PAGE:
I came to Sheffield Hallam in 2006 as Research Professor in History. My first career was in Archaeology but I then switched to nineteenth-century British social history, gaining a PhD in History in 1989. My key research focus is on British women’s history as it intersects with the history of the British Empire, and my publications include Women Against Slavery, Gender and Imperialism and Feminism and Empire. I am a Fellow of the Royal Historical Society and from 2010 to 2015 was President of the International Federation for Research in Women’s History.
I came to Sheffield Hallam in 2006 as Research Professor in History. My first career was in Archaeology, and after gaining a degree from Edinburgh University I worked for a number of years for the Museum of London as a Field Archaeologist. Following a year in the US, I switched my research interests to nineteenth-century British social history, gaining am MA (with Distinction) in Social History from the University of Essex in 1985 and a PhD in History in 1989. Before coming to SHU I held academic positions at Staffordshire University and London Guildhall University, where I developed an MA in Women’s History in collaboration with the Women’s Library. My key research focus is on British women’s history as it intersects with the history of the British Empire, and my publications include Women Against Slavery, Gender and Imperialism and Feminism and Empire. I am currently completing a research project exploring links between Indian, British and American religious and social reformers in the age of empire. My teaching and postgraduate supervision is in the fields of imperial history, women’s history and modern British history. I am a Fellow of the Royal Historical Society and from 2010 to 2015 was President of the International Federation for Research in Women’s History, organising the Federation’s conferences in Sheffield and in Jinan, China. I have also acted as Deputy Editor of Women’s History Review and co-editor of Gender and History. I have been in receipt of external research funding from the ESCR, the AHRC and the Leverhulme Trust.
Britain in the ‘long’ nineteenth-century: women’s history, history of feminism, history of empire, transnational networks of religion and reform
Department of Humanities
Social Sciences and Humanities
Making Modern Britain; India and the British Raj
- Humanities Research Centre
I am currently completing a research project on ‘Liberal Religion and the ‘Woman Question’ between East and West: collaboration between Indian, British and American reformers in the age of empire’. My co-edited book ‘Women in Transnational History: Connecting the Local and the Global’ will be published by Routledge in Spring 2016.
Feminism and Empire. Women Activists in Imperial Britain, 1790-1865 (London: Routledge, hb and pb eds, 2007)
‘British anti-slavery and feminism in transatlantic and imperial perspective’, in K.K. Sklar and J. Stewart, eds, Women’s Rights and Transatlantic Antislavery in the Era of Emancipation (Yale University Press, 2007)
‘Can women be missionaries? Envisioning female agency in the early nineteenth-century British empire’, Journal of British Studies, 45, 2 (April 2006), pp. 335-358
‘Bringing the empire home: women activists in imperial Britain, 1790s-1930s’ in Catherine Hall and Sonya Rose, eds, At Home with the Empire (Cambridge University Press, 2006)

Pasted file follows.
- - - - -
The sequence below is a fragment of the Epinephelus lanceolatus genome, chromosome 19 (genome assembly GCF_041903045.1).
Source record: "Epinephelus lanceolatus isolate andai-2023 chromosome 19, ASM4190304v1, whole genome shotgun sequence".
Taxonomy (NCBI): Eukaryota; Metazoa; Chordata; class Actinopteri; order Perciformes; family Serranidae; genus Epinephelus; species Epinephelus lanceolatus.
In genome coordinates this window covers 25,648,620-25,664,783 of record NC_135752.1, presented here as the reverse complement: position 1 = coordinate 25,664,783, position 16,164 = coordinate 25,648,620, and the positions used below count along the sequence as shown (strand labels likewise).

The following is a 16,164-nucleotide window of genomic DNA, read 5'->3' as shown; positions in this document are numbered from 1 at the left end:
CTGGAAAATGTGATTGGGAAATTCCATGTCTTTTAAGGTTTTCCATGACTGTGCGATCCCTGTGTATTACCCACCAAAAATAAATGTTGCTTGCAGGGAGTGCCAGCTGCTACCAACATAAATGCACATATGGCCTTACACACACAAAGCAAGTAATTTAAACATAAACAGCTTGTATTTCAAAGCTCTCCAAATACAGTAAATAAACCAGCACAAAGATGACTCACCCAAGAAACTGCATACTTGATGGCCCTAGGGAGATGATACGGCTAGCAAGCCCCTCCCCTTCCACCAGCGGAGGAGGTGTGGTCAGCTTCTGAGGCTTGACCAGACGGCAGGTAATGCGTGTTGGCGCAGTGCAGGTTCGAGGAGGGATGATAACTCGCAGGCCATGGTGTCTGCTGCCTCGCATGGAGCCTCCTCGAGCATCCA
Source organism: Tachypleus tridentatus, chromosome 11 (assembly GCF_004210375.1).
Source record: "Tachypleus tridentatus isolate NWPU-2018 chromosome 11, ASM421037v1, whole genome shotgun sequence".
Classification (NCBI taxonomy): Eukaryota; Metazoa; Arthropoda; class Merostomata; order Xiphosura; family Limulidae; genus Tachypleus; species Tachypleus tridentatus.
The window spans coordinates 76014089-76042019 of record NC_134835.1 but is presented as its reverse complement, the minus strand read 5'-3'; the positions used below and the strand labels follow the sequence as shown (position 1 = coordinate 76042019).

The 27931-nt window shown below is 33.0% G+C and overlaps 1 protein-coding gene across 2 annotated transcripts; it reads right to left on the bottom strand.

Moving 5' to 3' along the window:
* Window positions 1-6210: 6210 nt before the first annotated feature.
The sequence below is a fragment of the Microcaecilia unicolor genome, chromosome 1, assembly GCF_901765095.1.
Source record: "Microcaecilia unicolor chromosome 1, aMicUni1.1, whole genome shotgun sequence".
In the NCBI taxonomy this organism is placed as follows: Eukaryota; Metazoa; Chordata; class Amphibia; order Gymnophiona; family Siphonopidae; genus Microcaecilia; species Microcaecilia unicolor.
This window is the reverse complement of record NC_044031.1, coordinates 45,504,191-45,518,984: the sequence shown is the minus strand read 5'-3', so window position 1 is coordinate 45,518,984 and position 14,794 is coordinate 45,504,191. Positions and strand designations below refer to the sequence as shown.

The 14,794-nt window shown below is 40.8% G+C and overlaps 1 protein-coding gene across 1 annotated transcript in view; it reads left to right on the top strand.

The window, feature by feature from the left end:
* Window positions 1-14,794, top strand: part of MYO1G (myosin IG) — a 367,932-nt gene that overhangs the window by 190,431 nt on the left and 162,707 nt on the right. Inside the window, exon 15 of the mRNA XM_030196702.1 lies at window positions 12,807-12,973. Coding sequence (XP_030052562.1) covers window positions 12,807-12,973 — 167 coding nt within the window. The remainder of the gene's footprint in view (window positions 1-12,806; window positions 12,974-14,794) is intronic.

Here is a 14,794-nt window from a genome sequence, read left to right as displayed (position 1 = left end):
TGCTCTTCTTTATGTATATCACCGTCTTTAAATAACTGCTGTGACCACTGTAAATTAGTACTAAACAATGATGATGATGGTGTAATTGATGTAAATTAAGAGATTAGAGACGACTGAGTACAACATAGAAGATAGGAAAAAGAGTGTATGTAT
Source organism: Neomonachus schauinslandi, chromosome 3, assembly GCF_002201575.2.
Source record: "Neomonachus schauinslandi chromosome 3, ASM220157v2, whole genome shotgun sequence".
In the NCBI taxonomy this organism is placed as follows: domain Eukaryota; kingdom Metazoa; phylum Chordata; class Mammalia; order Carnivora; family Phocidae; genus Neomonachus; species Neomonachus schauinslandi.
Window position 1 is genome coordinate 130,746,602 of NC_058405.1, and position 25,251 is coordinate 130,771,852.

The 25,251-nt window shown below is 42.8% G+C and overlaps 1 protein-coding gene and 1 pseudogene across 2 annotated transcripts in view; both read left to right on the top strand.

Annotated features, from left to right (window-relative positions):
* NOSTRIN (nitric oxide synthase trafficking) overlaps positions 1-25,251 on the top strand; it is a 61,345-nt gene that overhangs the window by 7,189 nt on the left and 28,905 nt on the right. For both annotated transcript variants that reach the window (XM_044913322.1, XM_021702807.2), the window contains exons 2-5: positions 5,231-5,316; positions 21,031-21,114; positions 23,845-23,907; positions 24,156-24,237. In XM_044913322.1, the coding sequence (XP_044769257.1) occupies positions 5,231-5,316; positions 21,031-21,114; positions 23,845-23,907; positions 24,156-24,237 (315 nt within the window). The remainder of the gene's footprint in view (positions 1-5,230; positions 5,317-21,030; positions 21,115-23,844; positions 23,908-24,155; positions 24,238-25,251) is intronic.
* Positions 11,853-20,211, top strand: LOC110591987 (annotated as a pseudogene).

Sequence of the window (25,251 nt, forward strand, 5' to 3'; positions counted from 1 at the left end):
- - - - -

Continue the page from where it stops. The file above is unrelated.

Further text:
Entries on ‘Mary Estlin’, ‘Priscilla Buxton Johnson’, ‘Mary Lloyd’, ‘Elizabeth Pease Nichol’, ‘Anna Richardson’ and ‘Lucy Townsend’ for Brian Harrison and Colin Matthew, eds, The Oxford Dictionary of National Biography (Oxford University Press, 2004)
‘British Women, Women’s Rights and Empire, 1790-1850’ in Patricia Grimshaw, ed., Women’s Rights and Human Rights: International Historical Perspectives (Basingstoke: Macmillan, 2001)
‘Feminist historians and challenges to imperial history’ in Anne-Marie Gallagher et al, eds., Representing the Past: Women and History (Harlow: Pearson Education, 2001)
‘From Supporting Missions to Petitioning Parliament: English Women and the Evangelical Campaign against Sati (Widow-Burning) in India, 1813-1830’ in Kathryn Gleadle and Sarah Richardson, eds., The Power of the Petticoat: Women in British Politics, 1780-1860 (Basingstoke: Macmillan, 2000)
‘Female emancipation in an imperial frame: English women and the campaign against sati (widow-burning) in India, 1813-1830’, Women’s History Review, 9, 1 (2000), 95-121
Gender and Imperialism (Manchester: Manchester University Press, hb and pb, 1998).
‘Remember those in bonds, as bound with them’: Women’s approach to anti-slavery campaigning in Britain 1780-1870’ in Joan Grant, ed., Women, Migration and Empire Stoke-on-Trent: Trentham Books, 1996), pp. 73-102. Republished in Susan Findng, ed, The Abolition of Slavery in Britain (1787-1840). Debates and Dissension (Paris: Armand Colin, Editions Sedes, 2009), pp, 97-110.
'Slave Sugar Boycotts, Female Activism and the Domestic Base of British Anti-Slavery Culture', Slavery and Abolition, 17, 3 (December 1996), 137-162.
‘Ethnicity, “race” and empire’ in June Purvis, ed., Women’s History. Britain, 1850-1945 (London: UCL Press, 1995)
‘Anti-slavery and feminism in Britain’, Gender & History, 5, 3 (Autumn 1993), 343-362
Women Against Slavery: the British Campaigns, 1780-1870, (London: Routledge, h bed. 1992, pb. ed. 1995)
President, International Federation for Research in Women’s History, 2010-2015; co-convenor, ‘Reconfiguring the British’ and ‘Women’s History’ seminar series, Institute of Historical Research, London
Clare's research focuses on British women’s history, the history of British imperialism and transnational / global history. She has written several books and is currently working on a study of nineteenth-century networks of liberal religion and social reform which explores links between Bengali, American and British activists.